From Socialist Voice, October 2009


The untold story of the Cuban Five

Ricardo Alarcón de Quesada

In the mid and late nineties, attracting foreign tourism was one of the few possibilities of earning much-needed hard currency. Knowing that, Washington reinforced its sanctions and threats against foreign companies investing in Cuba or having any transactions with the country. Coincidentally, the so-called Cuban-American National Foundation and other anti-Cuba terrorist groups openly declared such visitors “enemies” and justified violent attacks against them.
     As tourists were arriving in Cuba in larger numbers, a series of bombs exploded, and others were found at our hotels and beach resorts in 1997 and 1998. From April to September 1997 these attacks had the city of Havana as their main target. As a result, four people were wounded on the 12th of July when bombs exploded at the Nacional and Capri Hotels.
     On the 4th of September explosions occurred almost simultaneously in the Copacabana, Chateau and Triton Hotels and at a Havana restaurant. In the Copacabana a 22-year-old Italian tourist, Fabio di Celmo, was killed.
     On the 11th of August 1997, in the middle of that terrorist campaign, CANF made public a statement describing it as “incidents of internal rebellion which have been taking place in Cuba over the last few weeks” and stating that “the Cuban-American National Foundation supports these without hesitation or reservations.”
     These acts were not “internal,” much less a “rebellion.” Some Central American mercenaries arrested in Havana had admitted that they were acting under the instructions of Luis Posada Carriles, a fugitive criminal who had escaped from trial for masterminding in 1976 the first mid-air destruction of a civil aeroplane.
     Posada now enjoys total immunity in Miami. On the 12th of July 1998, in a front-page interview with the New York Times, Posada Carriles admitted full responsibility for the new terrorist attacks, recognised that he was financed by CANF, and cynically referred to Fabio di Celmo as a person “in the wrong place at the wrong time,” whose death didn’t disturb him. Posada said he was able to “sleep like a baby.” He repeated similar words in front of a television camera on a programme broadcast throughout the United States.
     Between March and April 1998, Cuba was approached several times by the US State Department and its representatives in Havana to share with us some sensitive information they had got, the gravest of all relating to possible attacks on civilian aeroplanes flying to Cuba. We spent hours jointly examining intelligence that the Americans considered so credible that the Federal Aviation Administration issued a special warning to air companies.
     In view of those positive exchanges, Fidel took a very important initiative. Gabriel García Márquez, a well-recognised friend of Cuba and of the leader of its Revolution, would be travelling soon to attend a conference at Princeton University in New Jersey and was expected to meet President Clinton, a reader and admirer—like many millions—of the Nobel Laureate in Literature.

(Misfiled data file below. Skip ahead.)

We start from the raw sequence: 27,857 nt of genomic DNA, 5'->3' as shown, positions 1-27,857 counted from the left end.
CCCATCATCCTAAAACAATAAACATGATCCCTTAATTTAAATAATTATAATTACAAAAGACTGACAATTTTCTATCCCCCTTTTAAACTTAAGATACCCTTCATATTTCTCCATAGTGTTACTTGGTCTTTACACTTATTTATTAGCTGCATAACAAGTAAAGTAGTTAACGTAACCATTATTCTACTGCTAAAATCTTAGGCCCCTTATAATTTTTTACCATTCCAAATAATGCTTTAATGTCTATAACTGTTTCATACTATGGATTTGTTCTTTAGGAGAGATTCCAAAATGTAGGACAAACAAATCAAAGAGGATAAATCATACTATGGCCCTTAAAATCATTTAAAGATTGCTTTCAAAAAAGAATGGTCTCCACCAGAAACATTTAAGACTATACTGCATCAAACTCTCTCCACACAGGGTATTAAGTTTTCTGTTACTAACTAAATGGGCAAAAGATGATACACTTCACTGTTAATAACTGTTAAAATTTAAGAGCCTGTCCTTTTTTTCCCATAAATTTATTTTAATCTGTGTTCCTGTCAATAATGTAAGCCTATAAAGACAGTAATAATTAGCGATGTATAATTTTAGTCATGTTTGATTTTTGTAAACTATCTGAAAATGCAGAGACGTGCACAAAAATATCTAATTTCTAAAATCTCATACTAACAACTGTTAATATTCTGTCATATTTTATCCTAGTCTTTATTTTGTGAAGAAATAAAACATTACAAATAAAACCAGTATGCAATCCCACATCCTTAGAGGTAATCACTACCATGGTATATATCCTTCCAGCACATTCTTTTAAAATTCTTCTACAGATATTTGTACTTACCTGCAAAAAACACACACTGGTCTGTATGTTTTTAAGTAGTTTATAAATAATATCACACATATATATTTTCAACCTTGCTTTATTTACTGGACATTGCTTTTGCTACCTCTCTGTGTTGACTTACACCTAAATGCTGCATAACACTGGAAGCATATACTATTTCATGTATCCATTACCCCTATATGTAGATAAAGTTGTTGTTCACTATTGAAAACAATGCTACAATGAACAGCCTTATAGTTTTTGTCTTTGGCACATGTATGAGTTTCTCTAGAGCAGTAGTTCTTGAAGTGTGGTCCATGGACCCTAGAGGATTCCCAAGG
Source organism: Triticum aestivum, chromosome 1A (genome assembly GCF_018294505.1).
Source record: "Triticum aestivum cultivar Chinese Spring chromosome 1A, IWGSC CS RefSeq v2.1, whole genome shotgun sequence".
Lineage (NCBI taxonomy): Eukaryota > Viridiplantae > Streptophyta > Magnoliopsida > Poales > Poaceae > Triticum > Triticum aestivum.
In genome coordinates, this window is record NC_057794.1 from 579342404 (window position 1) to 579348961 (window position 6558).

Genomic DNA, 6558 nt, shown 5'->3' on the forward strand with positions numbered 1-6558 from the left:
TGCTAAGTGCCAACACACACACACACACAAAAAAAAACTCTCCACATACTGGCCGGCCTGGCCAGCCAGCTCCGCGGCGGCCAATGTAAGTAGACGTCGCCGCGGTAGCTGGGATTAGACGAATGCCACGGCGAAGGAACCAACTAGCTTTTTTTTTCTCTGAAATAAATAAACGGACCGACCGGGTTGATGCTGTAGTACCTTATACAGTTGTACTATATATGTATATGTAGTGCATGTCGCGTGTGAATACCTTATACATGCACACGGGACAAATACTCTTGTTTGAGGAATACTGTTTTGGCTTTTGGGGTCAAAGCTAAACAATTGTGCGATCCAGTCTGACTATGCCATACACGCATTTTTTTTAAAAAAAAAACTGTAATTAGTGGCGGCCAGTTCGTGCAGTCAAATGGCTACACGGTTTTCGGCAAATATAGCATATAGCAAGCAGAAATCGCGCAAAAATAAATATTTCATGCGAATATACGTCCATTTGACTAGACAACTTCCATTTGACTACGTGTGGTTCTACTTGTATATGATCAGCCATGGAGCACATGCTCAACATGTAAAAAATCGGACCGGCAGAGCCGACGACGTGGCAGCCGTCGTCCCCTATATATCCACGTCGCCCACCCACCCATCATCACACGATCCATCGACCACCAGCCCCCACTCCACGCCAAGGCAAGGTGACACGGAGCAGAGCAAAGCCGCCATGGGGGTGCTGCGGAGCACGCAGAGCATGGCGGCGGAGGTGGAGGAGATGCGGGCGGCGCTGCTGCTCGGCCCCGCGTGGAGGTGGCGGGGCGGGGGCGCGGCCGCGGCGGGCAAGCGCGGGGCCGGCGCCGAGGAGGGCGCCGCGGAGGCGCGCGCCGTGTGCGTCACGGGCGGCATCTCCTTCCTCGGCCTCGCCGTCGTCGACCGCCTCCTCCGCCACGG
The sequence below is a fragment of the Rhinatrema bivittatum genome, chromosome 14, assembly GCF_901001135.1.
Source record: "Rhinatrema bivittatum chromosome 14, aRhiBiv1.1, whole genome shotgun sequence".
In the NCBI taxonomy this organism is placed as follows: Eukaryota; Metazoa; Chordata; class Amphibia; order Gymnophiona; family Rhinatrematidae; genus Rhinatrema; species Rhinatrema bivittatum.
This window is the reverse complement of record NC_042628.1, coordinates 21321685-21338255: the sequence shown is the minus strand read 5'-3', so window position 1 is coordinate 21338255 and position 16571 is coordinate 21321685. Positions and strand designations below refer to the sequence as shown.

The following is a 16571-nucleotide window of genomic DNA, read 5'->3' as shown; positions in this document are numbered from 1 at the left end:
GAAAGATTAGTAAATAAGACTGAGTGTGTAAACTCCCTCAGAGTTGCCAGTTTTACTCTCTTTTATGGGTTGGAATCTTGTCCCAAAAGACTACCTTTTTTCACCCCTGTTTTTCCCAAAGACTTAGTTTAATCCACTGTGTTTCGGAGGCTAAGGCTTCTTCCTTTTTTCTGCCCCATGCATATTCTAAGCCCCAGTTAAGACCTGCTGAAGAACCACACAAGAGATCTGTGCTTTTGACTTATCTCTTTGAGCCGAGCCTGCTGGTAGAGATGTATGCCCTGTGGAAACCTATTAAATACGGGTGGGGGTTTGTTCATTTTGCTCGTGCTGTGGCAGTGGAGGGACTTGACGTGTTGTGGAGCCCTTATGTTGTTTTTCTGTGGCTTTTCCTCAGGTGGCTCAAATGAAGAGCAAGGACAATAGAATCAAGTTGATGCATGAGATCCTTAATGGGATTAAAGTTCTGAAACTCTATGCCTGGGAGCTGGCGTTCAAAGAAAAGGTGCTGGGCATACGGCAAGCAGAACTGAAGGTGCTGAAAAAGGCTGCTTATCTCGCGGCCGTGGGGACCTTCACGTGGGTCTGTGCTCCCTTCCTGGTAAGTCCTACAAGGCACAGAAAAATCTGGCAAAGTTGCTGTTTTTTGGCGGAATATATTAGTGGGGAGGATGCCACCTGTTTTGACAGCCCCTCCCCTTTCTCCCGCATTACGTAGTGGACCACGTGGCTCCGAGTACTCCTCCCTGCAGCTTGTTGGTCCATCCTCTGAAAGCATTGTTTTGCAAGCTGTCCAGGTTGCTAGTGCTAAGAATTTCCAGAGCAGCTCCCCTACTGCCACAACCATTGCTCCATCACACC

On the 18th of April, Fidel personally drafted a message to Clinton and gave it to Gabo, who arrived in Washington on the 1st of May. He waited for several days “in my impersonal room at the Washington hotel, where I spent up to ten hours a day writing. However, even if I refused to admit it, the true reason for my confinement was the custody of the message lying in the safety box . . . I devoted myself to its custody while I continued to write, to eat my meals and to receive my visits in the hotel room.”
     Unable to receive García Márquez personally, President Clinton arranged for some of his closest associates to meet him at the White House on the 6th of May.
     According to Gabo’s report, Fidel’s message was taken very seriously. One after the other they read it with keen interest. Richard Clarke, a senior official at the National Security Council, said “they would take immediate steps for a joint US-Cuba plan on terrorism.” James Dobbins, also a senior official at the NSC, concluded “that they would communicate with their embassy [sic] in Cuba to implement the project.” Mack McLarty “expressed his appreciation for the great importance of the message, worthy of the full attention of his Government, of which they would urgently take care.”
     In closing the meeting, McLarty said: “Your mission was in fact of utmost importance, and you have discharged it very well.”
     Both Fidel’s message and García Márquez’s entire and fascinating description of his mission were published, unedited, by Fidel Castro in a special public address on the 20th of May 2005. Having concluded such a delicate task, Gabo was happy, almost completely happy. “My only frustration on the way back to the hotel was not having discovered and enjoyed till then the miracle of the cherries in blossom during that superb spring season.
     “I barely had time to pack my bags and catch the flight at five that afternoon. The plane that had brought me from Mexico fourteen days earlier had had to return to base with a broken turbine, and we waited for four hours at the airport till there was another available flight. The one I took back to Mexico, after the meeting at the White House, was delayed in Washington for an hour and a half while they repaired the radar with the passengers on board.
     “Before landing in Mexico, five hours later, the plane had to hover over the city for almost two hours because of an out-of-service runway. Ever since I began flying fifty-two years ago I never had gone through anything like this. But then, it couldn’t be any other way for a peaceful adventure that will for ever hold a privileged place in my memories.”

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